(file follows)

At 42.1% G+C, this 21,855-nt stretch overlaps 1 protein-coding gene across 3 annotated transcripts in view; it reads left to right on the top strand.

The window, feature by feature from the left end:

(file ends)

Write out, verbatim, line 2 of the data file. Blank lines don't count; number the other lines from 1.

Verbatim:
The window, feature by feature from the left end: